It’s hard to imagine a more horrifying sight than a car mowing down children and their grandmothers in the middle of a Christmas parade. The video footage of a red SUV smashing into a parade in Waukesha, Wisconsin, was almost impossible to watch. Even worse, the man allegedly behind this inhuman act was free due to the overreach of well-meaning but clueless progressives.
The man taken into custody for driving his car into a Christmas parade and killing five people was a career criminal named Darrell Brooks. A perusal of his social media timelines shows a history of inflammatory and violent political rhetoric. He also has a long rap sheet, including active charges at the time of the Waukesha tragedy.
And here’s the real tragedy of it all: Darrell Brooks should never have been out of jail in the first place. He was out on bail after being charged with several violent felonies, thanks to Milwaukee County District Attorney John Chisolm, an enthusiastic bail reform advocate who “previously suggested the state should replicate San Francisco’s bail reform to do away with cash bond on minor crimes,” according to the Daily Mail.
Brooks had been in custody awaiting a trial date on a $7,500 bond for shooting at his nephew after a fight over a cell phone, but the bond was dropped to $500 in February of 2021 because the courts couldn’t give Brooks a trial quickly enough. Then, on November 2, while out on bond for shooting his nephew, Brooks was arrested again for hunting down the mother of his children and running her over with his car. Inexplicably, he received a bond of $1,000 for this crime, which he posted.
Chisolm’s office, which repeatedly recommended low bail for Brooks’ violent crimes, released a statement saying that “an internal review of the bail recommendation is underway.”
How did we get here? How did we arrive in a situation where a thousand bucks is all you need to get out on bail after running down the mother of your kids?
Bail reform efforts can be commendable. But they should never be applicable to people accused of violent felonies, something most reasonable, rational people who support bail reform understand. The problem is when elite academics and political morons who live in online echo chambers hijack the discourse. That’s when the conversation devolves from “Police Accountability” to “Defund the Police” to “Abolish the Police.” That’s when bail reform for people arrested on low-level crimes like marijuana possession turns into “bail reform for anybody accused of anything.”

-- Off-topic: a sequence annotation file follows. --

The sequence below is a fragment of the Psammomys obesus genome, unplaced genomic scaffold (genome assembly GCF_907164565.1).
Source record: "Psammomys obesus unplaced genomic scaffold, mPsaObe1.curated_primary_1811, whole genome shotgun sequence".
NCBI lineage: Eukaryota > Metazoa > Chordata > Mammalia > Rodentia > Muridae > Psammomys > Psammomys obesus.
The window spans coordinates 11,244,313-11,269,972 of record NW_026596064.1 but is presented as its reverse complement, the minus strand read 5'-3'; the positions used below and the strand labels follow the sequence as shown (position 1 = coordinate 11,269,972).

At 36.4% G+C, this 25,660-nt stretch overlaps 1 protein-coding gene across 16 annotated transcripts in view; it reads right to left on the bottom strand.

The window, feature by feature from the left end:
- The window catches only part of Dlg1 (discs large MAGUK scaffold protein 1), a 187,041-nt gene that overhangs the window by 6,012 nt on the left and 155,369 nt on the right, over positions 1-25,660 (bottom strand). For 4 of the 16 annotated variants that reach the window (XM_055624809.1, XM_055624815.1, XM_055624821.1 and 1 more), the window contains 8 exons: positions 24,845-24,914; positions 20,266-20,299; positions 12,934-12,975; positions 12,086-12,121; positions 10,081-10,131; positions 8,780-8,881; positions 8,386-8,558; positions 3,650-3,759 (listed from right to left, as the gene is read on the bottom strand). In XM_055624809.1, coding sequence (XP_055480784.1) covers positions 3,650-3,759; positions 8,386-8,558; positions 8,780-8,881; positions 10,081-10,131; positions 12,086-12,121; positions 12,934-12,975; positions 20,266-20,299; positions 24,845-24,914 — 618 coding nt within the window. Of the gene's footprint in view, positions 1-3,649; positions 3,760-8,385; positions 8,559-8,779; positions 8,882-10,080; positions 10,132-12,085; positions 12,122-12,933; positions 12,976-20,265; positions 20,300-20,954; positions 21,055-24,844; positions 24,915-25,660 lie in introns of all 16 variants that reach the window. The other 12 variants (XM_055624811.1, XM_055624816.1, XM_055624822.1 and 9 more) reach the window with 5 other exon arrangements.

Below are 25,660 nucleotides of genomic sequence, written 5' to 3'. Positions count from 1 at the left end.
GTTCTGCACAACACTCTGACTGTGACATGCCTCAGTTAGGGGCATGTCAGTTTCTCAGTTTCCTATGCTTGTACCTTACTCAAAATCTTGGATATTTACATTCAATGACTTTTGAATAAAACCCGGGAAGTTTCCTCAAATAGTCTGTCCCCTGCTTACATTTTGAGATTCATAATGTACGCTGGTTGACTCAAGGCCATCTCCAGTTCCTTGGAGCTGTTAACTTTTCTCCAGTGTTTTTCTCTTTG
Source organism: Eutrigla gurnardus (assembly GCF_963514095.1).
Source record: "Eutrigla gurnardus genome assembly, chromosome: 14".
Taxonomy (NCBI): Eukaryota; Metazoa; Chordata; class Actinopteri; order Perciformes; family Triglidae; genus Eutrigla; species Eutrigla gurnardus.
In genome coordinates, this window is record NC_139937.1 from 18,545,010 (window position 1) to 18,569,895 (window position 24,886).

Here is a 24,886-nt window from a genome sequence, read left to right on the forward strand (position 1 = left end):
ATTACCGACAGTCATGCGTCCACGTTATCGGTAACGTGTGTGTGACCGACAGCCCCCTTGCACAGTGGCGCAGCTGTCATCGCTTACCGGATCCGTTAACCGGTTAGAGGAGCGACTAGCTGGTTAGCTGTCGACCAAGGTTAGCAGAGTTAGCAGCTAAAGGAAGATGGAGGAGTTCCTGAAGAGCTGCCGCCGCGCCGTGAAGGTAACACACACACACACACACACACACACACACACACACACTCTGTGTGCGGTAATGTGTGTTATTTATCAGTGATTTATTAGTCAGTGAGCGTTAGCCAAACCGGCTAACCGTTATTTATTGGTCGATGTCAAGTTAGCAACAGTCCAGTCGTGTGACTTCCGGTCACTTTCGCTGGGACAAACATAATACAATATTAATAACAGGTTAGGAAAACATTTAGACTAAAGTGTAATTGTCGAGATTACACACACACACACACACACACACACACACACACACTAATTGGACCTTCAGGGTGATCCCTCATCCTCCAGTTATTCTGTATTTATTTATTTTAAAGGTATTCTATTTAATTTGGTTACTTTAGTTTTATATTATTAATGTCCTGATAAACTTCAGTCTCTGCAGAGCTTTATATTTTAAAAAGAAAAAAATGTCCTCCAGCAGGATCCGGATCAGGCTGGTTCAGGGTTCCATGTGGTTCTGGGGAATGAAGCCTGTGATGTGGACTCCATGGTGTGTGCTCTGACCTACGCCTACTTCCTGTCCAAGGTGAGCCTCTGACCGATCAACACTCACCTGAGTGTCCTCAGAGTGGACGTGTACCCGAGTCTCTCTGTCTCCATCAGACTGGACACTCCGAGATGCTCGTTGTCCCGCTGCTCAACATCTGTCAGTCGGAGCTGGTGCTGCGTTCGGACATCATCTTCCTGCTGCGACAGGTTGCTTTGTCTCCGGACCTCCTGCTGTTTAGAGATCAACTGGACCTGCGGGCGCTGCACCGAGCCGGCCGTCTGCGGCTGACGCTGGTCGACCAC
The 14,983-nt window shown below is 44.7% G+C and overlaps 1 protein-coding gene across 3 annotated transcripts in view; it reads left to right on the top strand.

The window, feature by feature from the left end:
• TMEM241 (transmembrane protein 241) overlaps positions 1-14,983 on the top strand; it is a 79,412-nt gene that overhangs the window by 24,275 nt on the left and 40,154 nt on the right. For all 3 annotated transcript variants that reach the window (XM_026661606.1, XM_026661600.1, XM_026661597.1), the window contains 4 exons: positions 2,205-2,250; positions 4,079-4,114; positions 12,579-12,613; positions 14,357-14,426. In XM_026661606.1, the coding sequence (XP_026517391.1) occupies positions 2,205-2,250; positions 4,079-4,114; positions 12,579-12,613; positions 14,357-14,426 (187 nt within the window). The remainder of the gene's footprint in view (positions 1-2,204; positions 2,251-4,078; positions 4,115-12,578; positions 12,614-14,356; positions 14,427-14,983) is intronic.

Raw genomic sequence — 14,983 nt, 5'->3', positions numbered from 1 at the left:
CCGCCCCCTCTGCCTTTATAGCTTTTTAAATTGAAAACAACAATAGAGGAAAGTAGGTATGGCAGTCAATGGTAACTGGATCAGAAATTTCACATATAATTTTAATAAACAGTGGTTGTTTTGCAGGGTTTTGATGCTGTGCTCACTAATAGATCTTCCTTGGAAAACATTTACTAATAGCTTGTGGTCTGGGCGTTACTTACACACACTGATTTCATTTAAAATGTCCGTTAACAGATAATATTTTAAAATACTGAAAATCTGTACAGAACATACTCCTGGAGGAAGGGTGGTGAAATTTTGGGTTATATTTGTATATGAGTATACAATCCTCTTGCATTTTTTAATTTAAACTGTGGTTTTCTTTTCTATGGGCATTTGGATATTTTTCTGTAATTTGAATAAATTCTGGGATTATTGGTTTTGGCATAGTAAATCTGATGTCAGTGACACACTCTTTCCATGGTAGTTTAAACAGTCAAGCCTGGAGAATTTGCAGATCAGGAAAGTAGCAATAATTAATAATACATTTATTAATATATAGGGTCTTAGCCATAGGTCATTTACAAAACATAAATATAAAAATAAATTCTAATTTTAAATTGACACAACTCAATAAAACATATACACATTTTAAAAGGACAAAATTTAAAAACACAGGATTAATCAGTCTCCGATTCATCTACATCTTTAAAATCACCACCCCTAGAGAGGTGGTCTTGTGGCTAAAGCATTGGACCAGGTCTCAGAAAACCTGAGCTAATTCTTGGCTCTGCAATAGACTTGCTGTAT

When those at the extremes remove the guardrails, well-intended ideas quickly become stupid and dangerous ones.
But of course, on the other side, there are problems, too. Division junkies and smear merchants love to sensationalize crimes committed by Black people, profiting from our pain and making us live in a state of perpetual outrage. People on both sides use every incident to further their own agenda, consequences be damned.
Each side uses the real pain of everyday Americans to push their side and demonize the other. We’re living in an environment in which politics has seeped into every single aspect of our lives. We are losing opportunities to remember the humanity of our neighbors. Every tragedy becomes another battle to fight, another war to wage, another score to settle.
It should not be controversial to say, “People who are charged with violent felonies should not have bail reform,” just as no one should use Brooks as an opportunity to smear an entire race of people.
It should be rational to argue for police accountability while also believing that defunding the police is a monumentally dumb idea. We must take our discourse back from extremists and highly-educated idiots. As we have sadly seen over and over again, when stupid people implement stupid ideas, bad things happen.
We must tone down the temperature of our political culture—on all sides. We must isolate and alienate the extremists who control the narrative. When there is clear need for reasonable reform, we should work together. But we should also unite in calling stupid ideas out for what they are.
The extremists make the paradigm shift wildly, and normal people become captives to conversations that aren’t meant for us. We can cut out the noise, ostracize the division junkies and bridge divides. Or we can continue on the same path, be splintered and divided even more and watch this great American experiment fall apart.
Darvio Morrow is the CEO of the FCB Radio Network and co-host of The Outlaws Radio Show.
The views in this article are the writer’s own.